Number of Migrants Arriving in Spain Nearly Triples so far this Year

About20,000 migrants, including more than 1,500 children, arrived in Spain in the first four months of 2024, with 80% headed to the Canary Islands, making it the most heavily used migration route to Europe so far this year, Save the Children said. 

Even though migrant crossings to Spain usually decrease in winter, this year has seen a record number of arrivals, with a 190% increase compared to the same period last year, raising fears that the number will rise significantly over the summer months.

The surge in arrivals can be attributed to political and economic instability, hunger, and the escalating climate crisis, which are driving an increase in migration worldwide. According to the United Nations, 20 million people are forced to flee their homes annually due to extreme weather events, including prolonged droughts, torrential rains, and desertification.

About four in five migrants who arrived in Spain this year – almost 16,000 – travelled to the Canary Islands from West Africa. With the sea route from West Africa to the Canary Islands  highly dangerous,  an average of 16 fatalities per day were recorded in 2023, resulting in over 6,000 lives lost.

Bárbara González del Río, Migration Specialist at Save the Children Spain, said: “If over 1,500 migrant children have already arrived in Spain this year, we anticipate a significant increase in crossings during the summer months, potentially surpassing last year’s record influx of over 5,100 minors. As long as there is a need in the countries of origin, people will continue to move, and the migratory flow towards Europe will continue to exist.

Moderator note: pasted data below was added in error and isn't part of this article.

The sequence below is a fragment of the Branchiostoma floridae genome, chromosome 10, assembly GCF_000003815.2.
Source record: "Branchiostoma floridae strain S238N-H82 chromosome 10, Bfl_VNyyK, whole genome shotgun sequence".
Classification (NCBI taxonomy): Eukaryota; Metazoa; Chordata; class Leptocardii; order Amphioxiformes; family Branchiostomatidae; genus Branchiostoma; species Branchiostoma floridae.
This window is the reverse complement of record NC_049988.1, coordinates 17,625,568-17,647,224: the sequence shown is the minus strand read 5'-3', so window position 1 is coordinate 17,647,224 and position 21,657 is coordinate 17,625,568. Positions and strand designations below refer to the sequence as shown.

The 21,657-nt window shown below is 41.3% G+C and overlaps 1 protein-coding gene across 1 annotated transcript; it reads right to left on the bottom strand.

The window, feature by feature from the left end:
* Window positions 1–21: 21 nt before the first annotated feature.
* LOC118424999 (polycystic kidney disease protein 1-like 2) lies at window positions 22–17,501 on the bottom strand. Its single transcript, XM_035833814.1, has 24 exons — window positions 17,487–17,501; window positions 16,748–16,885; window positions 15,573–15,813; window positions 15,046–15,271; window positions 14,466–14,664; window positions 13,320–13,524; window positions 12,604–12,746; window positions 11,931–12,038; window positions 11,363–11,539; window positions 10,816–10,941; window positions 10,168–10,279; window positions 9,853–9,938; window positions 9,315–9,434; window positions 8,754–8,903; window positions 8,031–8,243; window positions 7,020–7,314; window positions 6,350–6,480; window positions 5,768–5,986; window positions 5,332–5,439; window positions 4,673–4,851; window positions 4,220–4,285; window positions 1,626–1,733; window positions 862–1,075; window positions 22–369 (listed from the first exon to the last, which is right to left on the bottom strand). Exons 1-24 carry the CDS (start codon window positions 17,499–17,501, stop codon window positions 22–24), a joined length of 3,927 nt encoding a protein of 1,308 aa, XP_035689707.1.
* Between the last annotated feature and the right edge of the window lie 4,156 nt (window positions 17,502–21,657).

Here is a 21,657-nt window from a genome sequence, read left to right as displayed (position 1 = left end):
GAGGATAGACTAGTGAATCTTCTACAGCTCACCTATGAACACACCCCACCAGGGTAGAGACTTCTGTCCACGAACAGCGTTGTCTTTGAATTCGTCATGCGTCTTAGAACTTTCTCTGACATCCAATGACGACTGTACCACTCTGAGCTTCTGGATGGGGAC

“With over 5,700 migrant children already under guardianship in the Canary Islands, support systems are overwhelmed. Urgent action is needed from other communities to alleviate this critical situation. The Spanish government and autonomous communities must swiftly find solutions.

“We cannot forget that these children are fleeing conflict, hostile environments, and hunger. Our obligation to the children who arrive in our country is to care for them in a way that is adapted to their needs and to ensure that their rights are guaranteed.”

Save the Children is calling on the government of Spain to prioritise the protection and reception of migrant children by:

swiftly identifying vulnerable individuals, such as potential trafficking victims
ensuring unaccompanied minors are evenly disrupted between different communities to avoid overwhelming support systems
scaling up support systems for unaccompanied migrants to ensure their successful integration into society.

Save the Children Spain works in coordination with other organisations and local administrations to meet the specific needs of migrant children. Save the Children also provides safe places where young migrants who’ve gone through the protection system and have been left without the proper resources to transition to adult life, find a job, learn Spanish and continue studying if they wish to do so.

Distributed by APO Group on behalf of Save the Children.

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